After the House and Senate conferees signed off Dec. 15 on the "mixed" Tax Cuts and Jobs Act, I posted a look at some of the highlights (or, depending on your political persuasion and personal tax situation) lowlights in the measure.
But that one post is not enough.
Part of the reason for take 2 today is, of course, that I love reading and writing about taxes.
And then there's the fact that this bill is big! As I mentioned in that first post on the conference agreement (which, if you're looking for them, contains the proposed new individual tax rates and income brackets), the legislative language and supporting documentation for the bill (H.R. 1) runs almost 1,100 pages.
Well, I've thumbed through some more of those pages, and received a lot of questions from all y'all, so here are some more on what will change if the bill, as planned by the Republican leadership, makes its way to the White House for signing into law this coming week.
Doomed deductions: Some write-offs that taxpayers have for, well seemingly forever, used to reduce their gross income to a smaller taxable amount will go away or be revised if/when the Republican tax bill becomes law.
This includes both itemized deductions enumerated on Schedule A and the above-the-line deductions that anyone, whether claiming the standard deduction or itemized amounts, could use.
I noted some of the deduction changes (state and local taxes, mortgage interest, medical costs, casualty losses and donations to charity) in my first post on the GOP tax bill. Here are some more deductions that are going away:
- Moving costs, which now can be claimed as an above-the-line deduction, would no longer be deductible unless the relocation is in connection with an active duty military posting.
- Alimony is a factor in many divorces. Under current law, the payment and receipt of this spousal support had tax implications. The ex receiving alimony had to count it as taxable income and the former spouse making the payments got to deduct those amounts. No more under H.R. 1.
The bill would do away with both the deduction, which appeared as an above-the-line adjustment to income on Form 1040, and the income considerations for both parties. The change would take effect in 2019. Specifically, the bill says the new rules apply to any divorce or separation instrument executed or modified after Dec. 31, 2018.
Why do away with such a seemingly small deduction amount in the grand scheme of write-offs? Because lawmakers were scraping for every dollar to keep the bill before the deficit producing amount so that it could pass with a simple majority under Senate reconciliation rules.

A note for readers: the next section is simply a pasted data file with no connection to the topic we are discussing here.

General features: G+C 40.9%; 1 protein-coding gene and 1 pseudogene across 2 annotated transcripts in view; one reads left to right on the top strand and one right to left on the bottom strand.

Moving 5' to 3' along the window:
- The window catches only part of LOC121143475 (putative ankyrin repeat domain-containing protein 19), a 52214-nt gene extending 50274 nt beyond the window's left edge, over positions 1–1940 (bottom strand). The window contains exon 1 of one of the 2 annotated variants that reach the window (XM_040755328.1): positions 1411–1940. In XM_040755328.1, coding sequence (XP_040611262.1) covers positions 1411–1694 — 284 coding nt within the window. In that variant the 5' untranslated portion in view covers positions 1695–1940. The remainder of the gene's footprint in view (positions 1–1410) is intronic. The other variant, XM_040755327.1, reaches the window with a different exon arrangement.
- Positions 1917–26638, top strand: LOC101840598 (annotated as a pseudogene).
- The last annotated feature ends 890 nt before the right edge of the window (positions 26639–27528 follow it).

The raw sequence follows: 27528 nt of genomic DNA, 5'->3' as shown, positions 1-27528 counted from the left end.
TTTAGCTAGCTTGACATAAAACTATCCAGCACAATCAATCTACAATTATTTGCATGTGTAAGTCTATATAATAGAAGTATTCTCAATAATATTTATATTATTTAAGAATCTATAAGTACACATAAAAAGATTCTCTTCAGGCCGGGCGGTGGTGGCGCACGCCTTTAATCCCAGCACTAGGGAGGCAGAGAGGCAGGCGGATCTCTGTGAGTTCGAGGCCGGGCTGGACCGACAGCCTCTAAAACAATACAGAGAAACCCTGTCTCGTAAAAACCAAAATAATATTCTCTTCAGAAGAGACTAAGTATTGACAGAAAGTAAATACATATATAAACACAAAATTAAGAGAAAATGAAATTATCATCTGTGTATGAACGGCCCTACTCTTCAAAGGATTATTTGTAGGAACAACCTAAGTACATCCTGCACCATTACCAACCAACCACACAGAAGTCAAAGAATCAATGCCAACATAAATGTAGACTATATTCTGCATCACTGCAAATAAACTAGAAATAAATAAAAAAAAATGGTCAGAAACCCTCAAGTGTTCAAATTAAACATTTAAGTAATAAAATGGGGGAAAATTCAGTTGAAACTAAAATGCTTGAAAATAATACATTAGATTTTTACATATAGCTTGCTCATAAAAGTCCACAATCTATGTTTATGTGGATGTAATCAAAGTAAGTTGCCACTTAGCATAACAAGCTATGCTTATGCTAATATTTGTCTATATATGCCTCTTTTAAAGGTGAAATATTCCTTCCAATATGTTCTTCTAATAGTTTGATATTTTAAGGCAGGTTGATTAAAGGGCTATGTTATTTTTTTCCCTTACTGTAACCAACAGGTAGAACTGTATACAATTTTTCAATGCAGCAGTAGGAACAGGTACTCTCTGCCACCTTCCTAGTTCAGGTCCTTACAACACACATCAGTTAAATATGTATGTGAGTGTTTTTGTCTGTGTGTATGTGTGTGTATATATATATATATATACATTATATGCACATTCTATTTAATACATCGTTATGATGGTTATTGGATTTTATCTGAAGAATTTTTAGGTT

- Miscellaneous itemized expenses currently can be claimed on Schedule A if they exceed 2 percent of your adjusted gross income (AGI). This isn't an easy one to claim, but it does cover such things as unreimbursed employee expenses, job search costs if you're tired of working for a company that won't reimburse you for needed office supplies and, my favorite, tax preparation expenses. No more. This itemized deduction is history, at least for a while. (More on "for a while" later, so keep reading.)
The good news is that other tax breaks, including the credits that help pay for care of dependents, adopting a child and for elderly and permanently disabled persons remain intact.
And speaking of elderly and tax breaks, the additional standard deduction for the elderly and blind will remain. For filers age 65 or older in 2018, that's an added $1,300 for each age-eligible spouse where a married couple files jointly and $1,600 for an older single taxpayer. The same added amounts apply to taxpayers who are visually impaired, even if they are not in their mid-60s.
Mostly same lessons for education tax breaks: There are no changes to two of the most popular educational tax breaks, the American Opportunity Credit and Lifetime Learning Credit.
A proposal that panicked graduate students, as well as s research or teaching assistants, has worked out for those scholars. The proposed tax on tuition waivers did not make it into the bill.
A couple of education-related above-the-line deductions also survived the tax rewrites:
- School teachers will still be able to deduct up to $250 (indexed for inflation) they spend out of their own pockets to provide classroom supplies.
- Students and/or their parents also will still be able to deduct up to $2,500 in college loan interest.